One of my favorite scenes in the Harry Potter franchise is from the first movie. Most of us have that sibling or cousin who lives to tattle. The one who lives to see us fail, or to break the rules, and wants to get us in trouble. “Dad, guess what Billy did?”
Well, in the first movie (Yes, I said movie. I’ve not read the books. Mea culpa.) we have Ron, Hermione and Harry heading out at night to visit Hagrid in his hut. Hagrid just got a new egg that he is trying to hatch (It’s a dragon by the way), but Harry is on a mission to find out as much as he can about the Sorcerer’s Stone. It was this stone that could grant eternal life, in a way. The kids are interrogating Hagrid for every detail. Each time one of the children gets a partial confession out of Hagrid, he has to say, “I shouldn’t have told you that."
As the scene progresses, and Hagrid tells them about the Stone and what is being done to protect it, you see two eyes and a nose poking over the window ledge looking into the hut. It’s Draco Malfoy, Harry’s arch-nemesis. He had followed the group to Hagrid’s, and now the group is in trouble. They weren’t supposed to be outside of the castle at night. There were strange happenings about, so Harry and his crew get dragged before their house mistress, Mrs. McGonagall. As they get reprimanded for the infraction, Draco is standing by looking proud. He knows he gets to stick it to Harry. Thinking, like any of us, any sinner in the world, “I got you now. I caught you in sin. Vengeance is mine.” But then there comes the punishment.
“And to ensure it doesn't happen again, all four of you will receive detention.”
Draco is taken aback. “Excuse me professor, did you say four?”
“Yes, Mr. Malfoy. Noble as your intentions were, you also were found out of bed.”
Draco being so consumed with finding fault in another sinner that he “sinned” in order to catch his enemy in a transgression.
Most of us laugh at such a scene. We like it because Draco gets his just reward for his attempts to be a “hero” in his own right. But the whole scene is played out before us as the very nature of the human condition. Our sin is never enough for us. The blame must go around. The haunting nature of our depravity being one in which we fell a whole lot better when others suffer the consequences right before our eyes. Damn the consequences that may fall on us.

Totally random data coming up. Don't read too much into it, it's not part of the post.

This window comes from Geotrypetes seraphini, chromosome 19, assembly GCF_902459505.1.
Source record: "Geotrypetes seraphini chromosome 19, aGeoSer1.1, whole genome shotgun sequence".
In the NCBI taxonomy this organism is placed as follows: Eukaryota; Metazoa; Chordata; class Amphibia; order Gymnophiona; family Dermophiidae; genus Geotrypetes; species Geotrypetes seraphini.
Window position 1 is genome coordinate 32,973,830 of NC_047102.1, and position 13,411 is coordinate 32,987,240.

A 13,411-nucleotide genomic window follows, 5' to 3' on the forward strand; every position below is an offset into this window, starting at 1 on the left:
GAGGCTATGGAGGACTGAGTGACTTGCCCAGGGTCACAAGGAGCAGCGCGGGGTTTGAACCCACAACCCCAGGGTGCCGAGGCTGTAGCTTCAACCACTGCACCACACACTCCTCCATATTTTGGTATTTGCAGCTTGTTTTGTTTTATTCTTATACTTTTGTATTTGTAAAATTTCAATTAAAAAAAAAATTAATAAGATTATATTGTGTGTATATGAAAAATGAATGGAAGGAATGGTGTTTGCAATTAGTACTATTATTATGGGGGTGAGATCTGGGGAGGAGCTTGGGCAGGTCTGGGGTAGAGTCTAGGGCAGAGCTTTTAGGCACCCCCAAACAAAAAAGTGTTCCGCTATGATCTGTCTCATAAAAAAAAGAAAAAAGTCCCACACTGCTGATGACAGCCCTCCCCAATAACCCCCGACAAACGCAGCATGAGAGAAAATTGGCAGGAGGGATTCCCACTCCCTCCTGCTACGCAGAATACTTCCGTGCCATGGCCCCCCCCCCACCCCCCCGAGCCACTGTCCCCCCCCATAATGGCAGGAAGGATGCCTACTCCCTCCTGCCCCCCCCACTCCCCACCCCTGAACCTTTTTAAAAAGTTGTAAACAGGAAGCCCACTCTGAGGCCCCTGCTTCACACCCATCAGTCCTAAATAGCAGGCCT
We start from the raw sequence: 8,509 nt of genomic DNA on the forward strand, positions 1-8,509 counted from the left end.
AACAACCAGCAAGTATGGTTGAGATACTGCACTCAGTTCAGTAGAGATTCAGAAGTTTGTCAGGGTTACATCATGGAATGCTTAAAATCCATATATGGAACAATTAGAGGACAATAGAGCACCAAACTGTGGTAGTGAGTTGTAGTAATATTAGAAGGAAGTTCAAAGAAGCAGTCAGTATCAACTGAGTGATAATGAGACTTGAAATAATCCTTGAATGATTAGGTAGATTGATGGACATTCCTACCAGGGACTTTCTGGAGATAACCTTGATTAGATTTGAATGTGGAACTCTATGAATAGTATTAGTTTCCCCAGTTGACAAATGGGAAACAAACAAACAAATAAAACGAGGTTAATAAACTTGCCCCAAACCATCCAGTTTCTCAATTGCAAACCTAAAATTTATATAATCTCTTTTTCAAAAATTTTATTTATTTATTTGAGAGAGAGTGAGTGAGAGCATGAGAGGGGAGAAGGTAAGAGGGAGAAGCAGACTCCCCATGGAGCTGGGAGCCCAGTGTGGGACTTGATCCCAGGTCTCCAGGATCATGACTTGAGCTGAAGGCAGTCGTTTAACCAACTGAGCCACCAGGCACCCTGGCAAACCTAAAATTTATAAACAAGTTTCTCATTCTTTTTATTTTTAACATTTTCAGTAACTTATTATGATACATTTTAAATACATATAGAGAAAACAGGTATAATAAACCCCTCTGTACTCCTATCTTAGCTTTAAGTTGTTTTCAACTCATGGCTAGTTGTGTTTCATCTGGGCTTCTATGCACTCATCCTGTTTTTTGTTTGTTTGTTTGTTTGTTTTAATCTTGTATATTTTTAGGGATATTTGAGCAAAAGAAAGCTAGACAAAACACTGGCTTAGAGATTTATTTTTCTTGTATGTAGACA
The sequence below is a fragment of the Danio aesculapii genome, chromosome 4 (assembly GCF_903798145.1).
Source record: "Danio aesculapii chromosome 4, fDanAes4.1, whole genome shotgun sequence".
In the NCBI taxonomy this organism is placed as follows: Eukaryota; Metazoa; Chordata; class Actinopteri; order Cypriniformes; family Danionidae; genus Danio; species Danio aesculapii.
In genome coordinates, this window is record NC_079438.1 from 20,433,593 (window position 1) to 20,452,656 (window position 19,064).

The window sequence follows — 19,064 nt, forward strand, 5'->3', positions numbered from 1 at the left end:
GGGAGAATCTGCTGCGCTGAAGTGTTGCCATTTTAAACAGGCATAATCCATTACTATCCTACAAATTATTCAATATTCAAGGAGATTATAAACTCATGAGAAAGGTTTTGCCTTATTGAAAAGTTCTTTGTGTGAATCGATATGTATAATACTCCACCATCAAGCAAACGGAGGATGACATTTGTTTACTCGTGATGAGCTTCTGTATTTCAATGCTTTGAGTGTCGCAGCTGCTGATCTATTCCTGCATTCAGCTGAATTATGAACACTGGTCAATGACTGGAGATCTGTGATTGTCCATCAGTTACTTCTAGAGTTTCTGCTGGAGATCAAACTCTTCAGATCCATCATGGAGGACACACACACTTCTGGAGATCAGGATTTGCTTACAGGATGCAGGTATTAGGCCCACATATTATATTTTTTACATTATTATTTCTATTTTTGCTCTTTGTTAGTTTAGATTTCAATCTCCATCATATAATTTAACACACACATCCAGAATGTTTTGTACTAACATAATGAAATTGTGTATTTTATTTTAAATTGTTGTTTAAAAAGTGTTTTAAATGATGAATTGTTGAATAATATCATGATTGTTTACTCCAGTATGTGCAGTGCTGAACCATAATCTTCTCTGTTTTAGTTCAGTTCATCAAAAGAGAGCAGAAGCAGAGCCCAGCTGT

Most of us know the story of Jonah. We at least know about the big fish, or whale. We know that Jonah was swallowed. We know that he was sent to Nineveh to preach, but most of us lose the rest of the story. That in chapter one, God calls Jonah to go to Nineveh to preach against them because of their evil. What is lost for us is that we can never understand the relationship between Israel and Nineveh. They were mortal enemies. It was as though God said to Jonah, “Go to the place where they will kill you, and tell them bad news.” Plus, we live in such a culture that we would jump at the chance to tell off another sinner for their sins. Nothing would stop us, yet Jonah gets in a boat to run to the ends of the earth to escape his call and his God. That God’s relentless work to send him follows Jonah in the boat through a storm.
Eventually, Jonah tells the sailors to toss him into the sea to calm the storm. I first thought is that Jonah is being sacrificial at this point, but no. Instead, he thinks, “If I die, no more worries about Nineveh, preaching, the call, or God.” But God again intervenes and sends the fish.
By chapter three, God has turned Jonah into fish uke in order to get him to ascent to the call. He goes and preaches what God tells him to preach. It takes one sermon on his first day in the city, only seven words – “Forty days and Nineveh will be overthrown” – and all of Jonah’s enemies (including the cows) repent in sackcloth and ashes. This chapter ends with God relenting of any disaster.
However, God is not done with Jonah. Jonah is angry at God because he can’t stand the results that he knew would come. He knew God, his God, as “gracious and merciful, slow to anger, abounding in steadfast love.” He would much rather see his enemies die in a fireball from the sky than see them receive the mercy God lives to dish-out. So, Jonah sulks. He sits on a hilltop expecting God to not be his God, and to see these “vile sinners” be singed by Divine wrath. Jonah being as “us-like” as we could ever be
In Luke 6, Jesus has been talking about blessings and curses. He turns these blessings around to a practical picture of the struggles of sinners in the world. He takes our love and destroys it by telling us that we must love our enemies. He hands us that rule we all love – “Don’t judge, lest ye be judged!” – which is our favorite form of absolution. We shout it from the rooftops before we have the chance to feel sorrow for our sin. What follows is the more striking of all the statements Christ makes about our own fault and frailty:
“Why do you see the tiny piece of straw in your brother’s eye, but don’t notice the 8x8 hunk of lumber protruding from your own eye? How can you say to your brother – ‘Dude, let me remove the piece of straw from your eye’ – when you cannot see that piece of lumber in your own eye?” – Luke 6:41-42 (Author’s translation)
With such a thing as a tree-trunk stuck in our eye, our vision becomes obstructed, making us see only what we wish to see, or think we can see, in our brother or sister, let alone our enemies. So, when we see in our brother or sister the works of grace happening, mercy coming home to roost in Christ, and the forgiveness of sin does its work to claim another victim, the blatant nature of the crime laid out before us brings us indifference, discomfort, or even rage. How could they deserve such a gift?!